Do I need a professional camera? Are they actually better, and which one is best?

Nikon D6
(Image credit: Rod Lawton/Digital Camera World)

We’ve just updated our guide to the best professional cameras, so now is a good time to look at just what a ‘professional’ camera actually is, and whether they deserve to be the dream buys that most photographers lust after.

We all assume a ‘professional’ camera must be the best because it’s chosen by photographers who uses cameras for a living (and because it costs more!). But it is true?

First of all, we have to say the obvious thing: a better camera won’t make anyone a better photographer. You may achieve better technical quality or be able to take pictures in conditions where you couldn’t before, but these are the only differences. What you shoot and how you shoot it, that’s down to you.

In certain conditions a camera can change the way you take pictures (for better or worse). A Leica rangefinder definitely makes you see and compose pictures differently to a regular camera, and you will often capture more immediate and ‘immersive’ images with a camera phone, where you tend to be ‘in’ the action, than you may with a regular camera, where you tend to stand back from it.

The Hasselblad H6D-400c is one of the ultimate professional cameras, but also highly specialised. Pro cameras are designed to excel at certain types of work, but can't be good at everything. (Image credit: Hasselblad)

What is a ‘professional’ camera?

So to look at this literally, a professional camera is one chosen by a photographer who takes pictures for a living. There are a whole lot of factors that a pro photographer might look for, and here are some of them:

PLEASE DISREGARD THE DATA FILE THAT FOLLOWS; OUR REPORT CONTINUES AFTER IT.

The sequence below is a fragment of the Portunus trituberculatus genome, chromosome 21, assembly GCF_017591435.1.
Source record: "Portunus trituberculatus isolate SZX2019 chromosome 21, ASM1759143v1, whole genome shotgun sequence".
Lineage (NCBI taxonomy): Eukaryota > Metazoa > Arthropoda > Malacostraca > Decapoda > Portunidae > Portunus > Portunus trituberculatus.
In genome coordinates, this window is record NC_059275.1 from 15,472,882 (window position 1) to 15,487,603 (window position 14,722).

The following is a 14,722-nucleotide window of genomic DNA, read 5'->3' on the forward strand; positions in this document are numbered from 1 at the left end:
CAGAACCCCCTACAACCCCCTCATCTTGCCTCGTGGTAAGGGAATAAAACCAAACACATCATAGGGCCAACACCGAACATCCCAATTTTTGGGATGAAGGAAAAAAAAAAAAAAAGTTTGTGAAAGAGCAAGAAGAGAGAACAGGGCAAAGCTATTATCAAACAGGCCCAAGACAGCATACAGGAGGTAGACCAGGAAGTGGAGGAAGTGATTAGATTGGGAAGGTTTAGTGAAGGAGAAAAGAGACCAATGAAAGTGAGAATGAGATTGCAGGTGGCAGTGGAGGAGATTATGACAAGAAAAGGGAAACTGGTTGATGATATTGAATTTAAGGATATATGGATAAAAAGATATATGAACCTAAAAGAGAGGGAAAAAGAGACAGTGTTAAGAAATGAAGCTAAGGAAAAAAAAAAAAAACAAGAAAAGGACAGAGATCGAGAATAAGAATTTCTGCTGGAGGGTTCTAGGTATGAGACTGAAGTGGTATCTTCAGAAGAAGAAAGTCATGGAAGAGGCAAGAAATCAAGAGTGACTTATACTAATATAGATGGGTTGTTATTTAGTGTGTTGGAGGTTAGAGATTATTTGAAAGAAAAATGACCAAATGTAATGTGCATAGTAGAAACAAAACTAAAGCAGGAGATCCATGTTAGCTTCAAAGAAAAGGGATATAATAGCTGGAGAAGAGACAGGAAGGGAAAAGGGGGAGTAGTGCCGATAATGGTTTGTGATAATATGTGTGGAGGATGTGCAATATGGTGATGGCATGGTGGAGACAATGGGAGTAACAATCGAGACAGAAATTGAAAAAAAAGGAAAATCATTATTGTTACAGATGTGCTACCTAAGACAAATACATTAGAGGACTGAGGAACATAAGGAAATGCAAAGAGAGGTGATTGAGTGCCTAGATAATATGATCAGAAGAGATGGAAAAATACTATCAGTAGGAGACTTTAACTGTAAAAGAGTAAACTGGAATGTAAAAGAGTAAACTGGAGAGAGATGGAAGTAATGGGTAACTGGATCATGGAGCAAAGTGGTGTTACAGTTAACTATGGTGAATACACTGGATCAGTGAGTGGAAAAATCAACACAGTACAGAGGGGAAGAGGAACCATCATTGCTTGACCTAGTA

• Durability: A pro camera will often be used for eight, ten or twelve hours a day, in rain, snow or sun, taking hundreds or even thousands of shots in a session while withstanding bumps, knocks and rough handling. 
  • Speed: Sports and press photographers need durability plus high continuous shooting speeds and first class low-light performance. You get this by sacrificing megapixels.
  • Image quality: Clients often demand the highest quality level possible, which means big sensors (full frame or medium format) and high megapixel counts, but low light performance and continuous shooting have to take a back seat.
  • Lens range: A pro camera will be backed up by an extensive range of professional lenses – typically, these lenses are designed for performance and durability, and are often both expensive and heavy. With a pro camera system, if you need a lens for a specific job but don't want to buy it, you can almost certainly hire it.
  • Specialist features: Architectural photographers, for example, may choose a medium format camera with in-built perspective adjustments to correct converging verticals in shots of buildings. They are slow to set up and operate, but do things other cameras can’t.
  • Long term support: It sounds dreary, but this is important to many professionals, who may spend years working with a specific system and spend countless hours getting to know it inside and out. Pro photographers like innovation but they don’t like forced change. They want systems that are going to be around and supported for a long time to come.

The Canon EOS-1D X Mark III is blisteringly fast and as hard as nails... but has a lower megapixel count than most enthusiast cameras. (Image credit: James Artaius)

Many of these professional features cost quite a lot of money and don’t necessarily have anything to do with how good the pictures are.

There’s no strict boundary between ‘amateur’ and ‘professional’ cameras (though the price is different, obviously), but pro photographers will typically demand one or more of the features above – not because they would like these things, but because they actually need them for their job.